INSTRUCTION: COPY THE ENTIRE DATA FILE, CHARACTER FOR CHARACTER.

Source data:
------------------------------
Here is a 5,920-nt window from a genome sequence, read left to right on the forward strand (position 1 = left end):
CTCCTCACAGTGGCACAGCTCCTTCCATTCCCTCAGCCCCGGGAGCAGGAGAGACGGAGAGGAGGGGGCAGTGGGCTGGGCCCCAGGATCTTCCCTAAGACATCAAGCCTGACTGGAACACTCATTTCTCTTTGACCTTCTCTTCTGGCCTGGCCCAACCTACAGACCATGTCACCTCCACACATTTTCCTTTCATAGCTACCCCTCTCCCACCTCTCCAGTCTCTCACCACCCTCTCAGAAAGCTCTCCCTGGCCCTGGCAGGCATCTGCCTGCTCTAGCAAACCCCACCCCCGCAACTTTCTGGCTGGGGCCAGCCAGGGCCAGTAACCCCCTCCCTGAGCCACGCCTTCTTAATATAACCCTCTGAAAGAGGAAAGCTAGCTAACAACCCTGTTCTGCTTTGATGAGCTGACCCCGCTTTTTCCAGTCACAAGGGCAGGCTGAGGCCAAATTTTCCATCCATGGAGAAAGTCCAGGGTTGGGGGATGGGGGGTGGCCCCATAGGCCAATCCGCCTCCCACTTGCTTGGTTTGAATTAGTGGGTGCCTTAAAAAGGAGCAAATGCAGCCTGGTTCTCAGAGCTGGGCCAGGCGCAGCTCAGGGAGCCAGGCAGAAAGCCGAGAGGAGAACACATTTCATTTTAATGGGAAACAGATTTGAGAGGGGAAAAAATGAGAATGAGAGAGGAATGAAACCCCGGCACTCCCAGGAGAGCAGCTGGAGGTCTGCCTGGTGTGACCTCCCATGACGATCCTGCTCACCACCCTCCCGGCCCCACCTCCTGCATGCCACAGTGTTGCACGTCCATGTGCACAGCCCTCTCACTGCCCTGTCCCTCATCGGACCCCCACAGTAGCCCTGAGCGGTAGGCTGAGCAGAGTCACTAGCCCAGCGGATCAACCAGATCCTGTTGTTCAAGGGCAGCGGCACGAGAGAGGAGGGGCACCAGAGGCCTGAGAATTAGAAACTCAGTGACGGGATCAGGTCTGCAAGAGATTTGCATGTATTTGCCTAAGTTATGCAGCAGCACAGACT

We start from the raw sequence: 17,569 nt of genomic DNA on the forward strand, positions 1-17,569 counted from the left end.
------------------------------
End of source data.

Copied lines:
Here is a 5,920-nt window from a genome sequence, read left to right on the forward strand (position 1 = left end):
CTCCTCACAGTGGCACAGCTCCTTCCATTCCCTCAGCCCCGGGAGCAGGAGAGACGGAGAGGAGGGGGCAGTGGGCTGGGCCCCAGGATCTTCCCTAAGACATCAAGCCTGACTGGAACACTCATTTCTCTTTGACCTTCTCTTCTGGCCTGGCCCAACCTACAGACCATGTCACCTCCACACATTTTCCTTTCATAGCTACCCCTCTCCCACCTCTCCAGTCTCTCACCACCCTCTCAGAAAGCTCTCCCTGGCCCTGGCAGGCATCTGCCTGCTCTAGCAAACCCCACCCCCGCAACTTTCTGGCTGGGGCCAGCCAGGGCCAGTAACCCCCTCCCTGAGCCACGCCTTCTTAATATAACCCTCTGAAAGAGGAAAGCTAGCTAACAACCCTGTTCTGCTTTGATGAGCTGACCCCGCTTTTTCCAGTCACAAGGGCAGGCTGAGGCCAAATTTTCCATCCATGGAGAAAGTCCAGGGTTGGGGGATGGGGGGTGGCCCCATAGGCCAATCCGCCTCCCACTTGCTTGGTTTGAATTAGTGGGTGCCTTAAAAAGGAGCAAATGCAGCCTGGTTCTCAGAGCTGGGCCAGGCGCAGCTCAGGGAGCCAGGCAGAAAGCCGAGAGGAGAACACATTTCATTTTAATGGGAAACAGATTTGAGAGGGGAAAAAATGAGAATGAGAGAGGAATGAAACCCCGGCACTCCCAGGAGAGCAGCTGGAGGTCTGCCTGGTGTGACCTCCCATGACGATCCTGCTCACCACCCTCCCGGCCCCACCTCCTGCATGCCACAGTGTTGCACGTCCATGTGCACAGCCCTCTCACTGCCCTGTCCCTCATCGGACCCCCACAGTAGCCCTGAGCGGTAGGCTGAGCAGAGTCACTAGCCCAGCGGATCAACCAGATCCTGTTGTTCAAGGGCAGCGGCACGAGAGAGGAGGGGCACCAGAGGCCTGAGAATTAGAAACTCAGTGACGGGATCAGGTCTGCAAGAGATTTGCATGTATTTGCCTAAGTTATGCAGCAGCACAGACT

We start from the raw sequence: 17,569 nt of genomic DNA on the forward strand, positions 1-17,569 counted from the left end.